Refractive corneal surgery
Alternative Names: Nearsightedness surgery; Radial keratotomy; Refractive surgery
Refractive corneal surgery corrects mild to moderate nearsightedness. If you are nearsighted, you have trouble seeing things that are far away.
See also: LASIK eye surgery
Description of Procedure
Your surgeon will place numbing drops in your eye so you do not feel pain during surgery. The exact type of surgery done varies with each person.
- Your surgeon may use an instrument called a keratome to lift a piece of tissue from the surface of your cornea. You may feel some pressure or discomfort during this step.
- Your surgeon will use a laser to change the shape of the surface of your cornea. You'll be asked to stare at a light for about 1 minute during this time. Staring at the light helps keep your eye in one position while your surgeon works on it.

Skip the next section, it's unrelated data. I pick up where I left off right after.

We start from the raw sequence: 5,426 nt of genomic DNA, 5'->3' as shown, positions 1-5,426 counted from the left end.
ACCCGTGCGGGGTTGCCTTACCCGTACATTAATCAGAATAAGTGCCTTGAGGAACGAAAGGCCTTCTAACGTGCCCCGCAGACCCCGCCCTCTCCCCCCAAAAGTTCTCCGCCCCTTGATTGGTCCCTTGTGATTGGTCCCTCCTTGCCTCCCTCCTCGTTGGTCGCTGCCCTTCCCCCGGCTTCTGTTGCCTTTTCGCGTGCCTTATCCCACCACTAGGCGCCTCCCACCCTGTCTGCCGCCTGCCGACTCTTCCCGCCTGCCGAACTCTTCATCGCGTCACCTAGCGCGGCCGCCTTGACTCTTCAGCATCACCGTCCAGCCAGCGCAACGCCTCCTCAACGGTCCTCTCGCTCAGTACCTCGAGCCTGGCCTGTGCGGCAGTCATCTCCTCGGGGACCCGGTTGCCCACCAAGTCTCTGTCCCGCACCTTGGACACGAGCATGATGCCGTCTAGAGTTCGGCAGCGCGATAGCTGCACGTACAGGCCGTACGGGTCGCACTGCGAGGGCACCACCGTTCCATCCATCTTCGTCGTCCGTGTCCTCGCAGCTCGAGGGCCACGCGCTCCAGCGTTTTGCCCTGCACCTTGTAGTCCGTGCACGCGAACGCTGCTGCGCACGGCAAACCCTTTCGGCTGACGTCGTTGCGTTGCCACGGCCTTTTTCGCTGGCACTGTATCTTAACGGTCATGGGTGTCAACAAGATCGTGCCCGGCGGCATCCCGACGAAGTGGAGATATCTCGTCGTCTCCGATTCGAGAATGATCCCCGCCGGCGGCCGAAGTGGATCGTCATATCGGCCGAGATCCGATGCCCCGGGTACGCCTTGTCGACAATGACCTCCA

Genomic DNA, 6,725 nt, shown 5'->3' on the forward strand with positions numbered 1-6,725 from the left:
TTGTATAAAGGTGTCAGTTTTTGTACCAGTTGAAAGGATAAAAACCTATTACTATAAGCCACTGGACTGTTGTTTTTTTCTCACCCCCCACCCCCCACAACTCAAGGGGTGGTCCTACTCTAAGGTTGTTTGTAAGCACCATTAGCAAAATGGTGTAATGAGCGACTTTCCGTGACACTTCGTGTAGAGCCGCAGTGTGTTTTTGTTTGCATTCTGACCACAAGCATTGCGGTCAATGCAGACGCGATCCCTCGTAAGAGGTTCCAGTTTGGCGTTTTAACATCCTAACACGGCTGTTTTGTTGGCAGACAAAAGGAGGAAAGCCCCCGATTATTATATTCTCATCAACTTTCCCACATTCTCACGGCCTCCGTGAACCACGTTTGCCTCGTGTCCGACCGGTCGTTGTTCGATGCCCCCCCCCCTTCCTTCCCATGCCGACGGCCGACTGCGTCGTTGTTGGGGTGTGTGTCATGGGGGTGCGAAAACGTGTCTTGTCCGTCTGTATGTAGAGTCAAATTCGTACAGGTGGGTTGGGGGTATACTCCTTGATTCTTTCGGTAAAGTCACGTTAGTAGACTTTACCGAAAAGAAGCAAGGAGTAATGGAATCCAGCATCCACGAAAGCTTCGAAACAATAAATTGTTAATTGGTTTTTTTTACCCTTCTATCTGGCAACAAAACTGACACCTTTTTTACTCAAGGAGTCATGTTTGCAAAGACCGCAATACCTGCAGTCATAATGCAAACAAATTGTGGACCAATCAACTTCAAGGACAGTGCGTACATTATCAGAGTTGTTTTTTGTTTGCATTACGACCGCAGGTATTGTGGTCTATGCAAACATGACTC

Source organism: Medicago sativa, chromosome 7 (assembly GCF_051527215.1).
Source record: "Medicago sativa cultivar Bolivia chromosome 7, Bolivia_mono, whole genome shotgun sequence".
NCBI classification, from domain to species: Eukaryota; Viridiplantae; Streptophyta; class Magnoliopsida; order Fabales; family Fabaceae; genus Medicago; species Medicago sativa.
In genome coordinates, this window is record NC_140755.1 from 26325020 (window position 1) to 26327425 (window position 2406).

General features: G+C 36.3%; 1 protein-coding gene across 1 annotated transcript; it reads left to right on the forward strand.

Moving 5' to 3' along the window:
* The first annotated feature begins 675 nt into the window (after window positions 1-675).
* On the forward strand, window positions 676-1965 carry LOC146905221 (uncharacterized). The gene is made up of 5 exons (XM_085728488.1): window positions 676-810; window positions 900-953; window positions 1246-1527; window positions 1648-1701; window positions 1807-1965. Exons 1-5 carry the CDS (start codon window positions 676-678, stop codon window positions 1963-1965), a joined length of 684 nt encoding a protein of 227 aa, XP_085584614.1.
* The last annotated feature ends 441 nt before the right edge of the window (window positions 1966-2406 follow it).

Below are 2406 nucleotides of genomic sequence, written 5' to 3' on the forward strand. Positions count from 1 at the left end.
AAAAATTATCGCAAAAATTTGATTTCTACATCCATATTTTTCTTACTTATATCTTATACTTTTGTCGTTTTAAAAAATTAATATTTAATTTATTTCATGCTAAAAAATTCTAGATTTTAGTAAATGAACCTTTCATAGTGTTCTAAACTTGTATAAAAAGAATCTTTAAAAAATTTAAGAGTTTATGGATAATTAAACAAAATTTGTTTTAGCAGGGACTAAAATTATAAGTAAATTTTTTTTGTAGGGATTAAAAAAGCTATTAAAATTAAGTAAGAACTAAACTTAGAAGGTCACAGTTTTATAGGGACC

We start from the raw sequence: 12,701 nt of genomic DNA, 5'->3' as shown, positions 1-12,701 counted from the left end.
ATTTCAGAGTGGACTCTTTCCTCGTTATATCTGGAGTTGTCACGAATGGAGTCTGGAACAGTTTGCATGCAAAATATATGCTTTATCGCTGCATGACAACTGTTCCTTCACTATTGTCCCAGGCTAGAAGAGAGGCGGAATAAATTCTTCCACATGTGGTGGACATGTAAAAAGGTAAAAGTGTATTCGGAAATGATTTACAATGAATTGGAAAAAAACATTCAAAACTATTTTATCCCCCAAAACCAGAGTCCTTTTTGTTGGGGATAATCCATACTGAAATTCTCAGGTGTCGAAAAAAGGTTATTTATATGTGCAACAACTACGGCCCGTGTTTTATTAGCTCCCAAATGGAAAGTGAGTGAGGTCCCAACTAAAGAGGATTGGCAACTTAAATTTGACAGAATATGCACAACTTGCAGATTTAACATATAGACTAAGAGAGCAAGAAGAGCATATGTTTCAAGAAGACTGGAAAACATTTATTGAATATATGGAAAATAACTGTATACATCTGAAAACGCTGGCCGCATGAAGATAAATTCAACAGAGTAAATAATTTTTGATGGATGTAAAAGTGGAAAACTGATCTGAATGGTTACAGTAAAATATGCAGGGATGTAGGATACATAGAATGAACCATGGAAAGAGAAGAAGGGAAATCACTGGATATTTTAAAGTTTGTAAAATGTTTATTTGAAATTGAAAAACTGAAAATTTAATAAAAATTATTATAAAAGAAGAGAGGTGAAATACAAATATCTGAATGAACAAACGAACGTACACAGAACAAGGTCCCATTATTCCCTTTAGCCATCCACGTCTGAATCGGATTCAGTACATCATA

- After the laser treatment, your surgeon will put the lifted tissue back into place.
The surgery usually takes less than 30 minutes. Usually both eyes are done in the same session.
This method of refractive surgery has fewer side effects than radial keratotomy, a method that was common in the 1980s.
Risks of Refractive corneal surgery
Your vision may not be completely restored after surgery. This is called under-correction. In some cases, vision may be over-corrected.
After surgery some patients may have:
- Spots (halos) in the eyes
- Difficulty seeing at night because of glare (light sensitivity)
- A dislodged cornea flap, even a long time after surgery
- Dry eyes
- Infections of the cornea that may lead to permanent vision loss. This is rare.
- Scarring that may lead to permanent vision loss. This is also rare.
Reviewed By: Paul B. Griggs, MD, Department of Ophthalmology, Virginia Mason Medical Center, Seattle , WA . Review provided by VeriMed Healthcare Network. Also reviewed by David Zieve, MD, MHA, Medical Director, A.D.A.M., Inc.
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